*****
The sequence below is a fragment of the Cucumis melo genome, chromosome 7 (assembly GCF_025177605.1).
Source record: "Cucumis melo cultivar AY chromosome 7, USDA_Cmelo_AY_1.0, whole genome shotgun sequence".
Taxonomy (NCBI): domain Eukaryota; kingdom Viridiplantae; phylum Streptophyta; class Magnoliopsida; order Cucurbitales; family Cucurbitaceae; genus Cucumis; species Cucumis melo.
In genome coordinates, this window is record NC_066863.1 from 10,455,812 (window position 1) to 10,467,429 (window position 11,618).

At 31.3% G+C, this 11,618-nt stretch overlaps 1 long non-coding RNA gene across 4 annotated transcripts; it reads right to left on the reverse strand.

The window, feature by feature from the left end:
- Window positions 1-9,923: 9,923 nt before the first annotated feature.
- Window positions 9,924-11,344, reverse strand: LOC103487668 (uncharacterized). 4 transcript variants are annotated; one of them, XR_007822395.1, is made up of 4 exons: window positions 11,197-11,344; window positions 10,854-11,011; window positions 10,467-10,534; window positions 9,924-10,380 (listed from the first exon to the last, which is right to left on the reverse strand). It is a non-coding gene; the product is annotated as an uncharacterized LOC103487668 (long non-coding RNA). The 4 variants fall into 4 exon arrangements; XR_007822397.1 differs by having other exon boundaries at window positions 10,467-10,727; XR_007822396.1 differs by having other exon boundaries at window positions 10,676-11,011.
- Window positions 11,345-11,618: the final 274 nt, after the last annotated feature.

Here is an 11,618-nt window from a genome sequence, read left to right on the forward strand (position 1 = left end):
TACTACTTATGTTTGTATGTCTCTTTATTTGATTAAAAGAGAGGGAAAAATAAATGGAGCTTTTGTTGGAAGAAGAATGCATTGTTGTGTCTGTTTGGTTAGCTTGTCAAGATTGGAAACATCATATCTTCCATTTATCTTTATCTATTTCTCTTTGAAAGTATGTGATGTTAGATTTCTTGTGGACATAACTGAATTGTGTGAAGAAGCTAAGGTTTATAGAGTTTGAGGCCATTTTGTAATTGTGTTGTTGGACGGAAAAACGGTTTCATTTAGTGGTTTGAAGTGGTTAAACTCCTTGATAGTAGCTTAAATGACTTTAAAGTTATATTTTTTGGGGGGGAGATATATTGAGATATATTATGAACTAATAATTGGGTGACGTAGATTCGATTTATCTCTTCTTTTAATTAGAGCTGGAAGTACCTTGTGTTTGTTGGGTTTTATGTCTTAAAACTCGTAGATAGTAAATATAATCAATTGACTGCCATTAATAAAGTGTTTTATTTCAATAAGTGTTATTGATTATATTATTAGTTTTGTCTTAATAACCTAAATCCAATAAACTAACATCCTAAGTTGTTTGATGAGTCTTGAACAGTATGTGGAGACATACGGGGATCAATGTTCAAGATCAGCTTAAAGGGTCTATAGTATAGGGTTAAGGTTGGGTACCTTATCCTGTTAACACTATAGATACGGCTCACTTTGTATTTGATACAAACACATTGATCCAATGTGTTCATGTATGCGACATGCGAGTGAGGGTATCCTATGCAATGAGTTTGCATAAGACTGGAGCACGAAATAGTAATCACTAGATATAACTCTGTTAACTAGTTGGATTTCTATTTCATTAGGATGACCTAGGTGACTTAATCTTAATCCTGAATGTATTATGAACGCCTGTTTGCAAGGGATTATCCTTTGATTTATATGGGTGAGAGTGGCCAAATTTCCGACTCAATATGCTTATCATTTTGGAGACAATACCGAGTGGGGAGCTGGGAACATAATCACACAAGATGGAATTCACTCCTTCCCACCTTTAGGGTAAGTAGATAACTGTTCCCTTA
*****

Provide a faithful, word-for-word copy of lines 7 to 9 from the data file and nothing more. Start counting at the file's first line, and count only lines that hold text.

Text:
- Window positions 1-9,923: 9,923 nt before the first annotated feature.
- Window positions 9,924-11,344, reverse strand: LOC103487668 (uncharacterized). 4 transcript variants are annotated; one of them, XR_007822395.1, is made up of 4 exons: window positions 11,197-11,344; window positions 10,854-11,011; window positions 10,467-10,534; window positions 9,924-10,380 (listed from the first exon to the last, which is right to left on the reverse strand). It is a non-coding gene; the product is annotated as an uncharacterized LOC103487668 (long non-coding RNA). The 4 variants fall into 4 exon arrangements; XR_007822397.1 differs by having other exon boundaries at window positions 10,467-10,727; XR_007822396.1 differs by having other exon boundaries at window positions 10,676-11,011.
- Window positions 11,345-11,618: the final 274 nt, after the last annotated feature.